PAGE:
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“My running tap is dysfunctional! I can no longer switch it on or off at will! What do i do about it?”

This is an expression a patient used to describe his symptoms which were caused by BPH (Benign Prostate Hyperplasia).


Benign Prostatic Hyperplasia is a state where the prostate becomes enlarged enough to cause urinary symptoms. This enlargement is non-cancerous.

The prostate is described as a walnut-sized (glandular and muscular) tissue located directly under the bladder and surrounds part of the urethra. The urethra is responsible for carrying sperm and urine out of the body through the penis.

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It is important to know that the prostate grows continually during a man’s life. This growth goes through two phases. The first occurs early during puberty (when the prostate doubles in size). The second phase starts around 25 years and continues all through adulthood. In the elderly, the prostrate can become big enough that it compresses the urethra and causes symptoms.

The enlarged prostate impinges against the urethra (causes it to become narrow) and makes the bladder wall thicker. As these progresses, the bladder weakens and loses the ability to empty fully (urinary retention).

The problems of BPH are caused majorly by urinary retention and narrowing of the urethra.



  • Age: About 50% of men between 51 and 60 have BPH. About 80% of men over 70 have it.
  • Family history
  • Obesity
  • Type 2 diabetes
  • Heart diseases
  • Men with two or more co-morbidities (hypertension, obesity or diabetes) are highly at risk for having BPH.



  • Increased frequency in urination
  • Increased urgency in urination
  • Low urine output
  • Feeling like urinating immediately after urinating
  • Long time spent in toilets to urinate
  • Difficulty and pain during urination

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These symptoms can be very discomforting and it can get worse if not properly managed.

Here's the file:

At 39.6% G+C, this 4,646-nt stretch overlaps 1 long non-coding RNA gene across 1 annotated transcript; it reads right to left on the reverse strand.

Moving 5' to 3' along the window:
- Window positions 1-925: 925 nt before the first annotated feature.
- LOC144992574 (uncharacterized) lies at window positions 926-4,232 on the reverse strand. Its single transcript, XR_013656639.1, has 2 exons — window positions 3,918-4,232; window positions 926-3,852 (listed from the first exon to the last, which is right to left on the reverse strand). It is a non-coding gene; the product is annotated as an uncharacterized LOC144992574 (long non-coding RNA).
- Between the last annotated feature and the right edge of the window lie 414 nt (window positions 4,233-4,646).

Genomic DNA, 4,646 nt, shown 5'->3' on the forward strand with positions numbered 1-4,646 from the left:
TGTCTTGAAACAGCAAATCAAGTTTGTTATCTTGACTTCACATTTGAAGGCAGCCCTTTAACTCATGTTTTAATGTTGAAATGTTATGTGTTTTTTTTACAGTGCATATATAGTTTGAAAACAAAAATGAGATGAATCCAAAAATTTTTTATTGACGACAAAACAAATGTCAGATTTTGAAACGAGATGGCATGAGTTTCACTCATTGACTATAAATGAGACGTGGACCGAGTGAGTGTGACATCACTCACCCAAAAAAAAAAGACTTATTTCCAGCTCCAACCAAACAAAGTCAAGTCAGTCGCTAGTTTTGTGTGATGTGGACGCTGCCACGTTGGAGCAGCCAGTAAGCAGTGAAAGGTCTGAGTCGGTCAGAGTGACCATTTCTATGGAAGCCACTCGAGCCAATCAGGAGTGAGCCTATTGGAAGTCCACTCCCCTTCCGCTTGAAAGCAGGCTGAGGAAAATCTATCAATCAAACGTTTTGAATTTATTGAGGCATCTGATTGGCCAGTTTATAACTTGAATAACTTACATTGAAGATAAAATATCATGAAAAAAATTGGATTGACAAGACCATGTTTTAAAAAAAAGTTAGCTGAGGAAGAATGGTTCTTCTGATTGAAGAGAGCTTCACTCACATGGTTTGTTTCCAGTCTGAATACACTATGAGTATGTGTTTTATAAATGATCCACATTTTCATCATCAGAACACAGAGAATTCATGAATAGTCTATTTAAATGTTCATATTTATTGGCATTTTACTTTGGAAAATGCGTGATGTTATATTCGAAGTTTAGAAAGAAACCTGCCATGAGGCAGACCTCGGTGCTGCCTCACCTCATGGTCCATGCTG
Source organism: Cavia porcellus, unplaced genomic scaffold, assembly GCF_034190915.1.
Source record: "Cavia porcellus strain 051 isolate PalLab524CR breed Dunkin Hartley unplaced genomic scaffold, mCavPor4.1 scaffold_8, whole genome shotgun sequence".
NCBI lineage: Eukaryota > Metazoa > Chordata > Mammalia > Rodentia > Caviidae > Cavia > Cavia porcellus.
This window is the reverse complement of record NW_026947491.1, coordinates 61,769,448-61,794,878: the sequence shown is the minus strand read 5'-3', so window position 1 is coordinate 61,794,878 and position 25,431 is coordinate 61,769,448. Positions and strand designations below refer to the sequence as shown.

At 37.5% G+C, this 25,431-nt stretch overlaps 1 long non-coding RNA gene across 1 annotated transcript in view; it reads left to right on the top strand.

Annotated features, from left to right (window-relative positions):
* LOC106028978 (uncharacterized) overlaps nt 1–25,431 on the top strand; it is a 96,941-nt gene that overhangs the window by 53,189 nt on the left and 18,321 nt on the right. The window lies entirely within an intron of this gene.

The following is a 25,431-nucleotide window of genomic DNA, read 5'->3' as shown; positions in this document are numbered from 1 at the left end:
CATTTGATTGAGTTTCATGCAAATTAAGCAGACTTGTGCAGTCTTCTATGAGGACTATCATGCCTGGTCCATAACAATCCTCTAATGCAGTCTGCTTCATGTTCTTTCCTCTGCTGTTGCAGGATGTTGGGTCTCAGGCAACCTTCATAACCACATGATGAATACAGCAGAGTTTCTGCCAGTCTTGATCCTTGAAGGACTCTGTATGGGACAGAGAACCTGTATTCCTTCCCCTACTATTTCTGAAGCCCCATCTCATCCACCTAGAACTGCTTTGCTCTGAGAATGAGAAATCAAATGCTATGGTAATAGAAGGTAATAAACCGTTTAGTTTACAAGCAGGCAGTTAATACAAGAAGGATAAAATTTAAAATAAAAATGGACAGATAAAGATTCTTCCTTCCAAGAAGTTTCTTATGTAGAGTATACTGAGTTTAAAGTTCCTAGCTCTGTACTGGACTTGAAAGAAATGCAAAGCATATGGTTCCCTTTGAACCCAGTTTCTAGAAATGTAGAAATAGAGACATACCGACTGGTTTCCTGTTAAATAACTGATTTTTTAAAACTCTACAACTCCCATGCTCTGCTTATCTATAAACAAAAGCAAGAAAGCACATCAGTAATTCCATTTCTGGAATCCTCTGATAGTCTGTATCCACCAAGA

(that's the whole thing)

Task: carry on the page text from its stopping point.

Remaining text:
You need to see a doctor immediately if you experience any of these symptoms.
Complications that may arise include complete inability to urinate, urinary tract infections and blood in the urine.



The cause of BPH is not well known.
Some researchers believe that Benign Prostate Hyperplasia may be caused by factors related to aging and hormones produced by the testicles, as men who removed their testicles do not develop BPH.
Some theories point to changes in sex hormones including the presence of dihydrotestosterone (a male hormone) and estrogen (a female hormone) play a role in prostate growth and development. Studies show that the presence of high levels of dihydrotestosterone and estrogen as testosterone levels drops in the body are responsible for promoting the growth of the prostate cells leading to enlargement.



Diagnosis is typically made after the following:

  • Family and personal medical history
  • Physical examination
  • Medical tests



After visiting your doctor, your treatment will aim to reduce your symptoms, improve your daily life and enhance your quality of life.

The treatment options are:

  • Lifestyle modifications
  • Use of medication
  • Surgery
  • Minimally invasive procedures


There is no specific way to prevent Benign Prostate Hyperplasia as you cannot control your advancement in age. You can take charge of other risk factors by maintaining a healthy weight and living healthy.

Going for regular checkup is also important, as early diagnosis is key.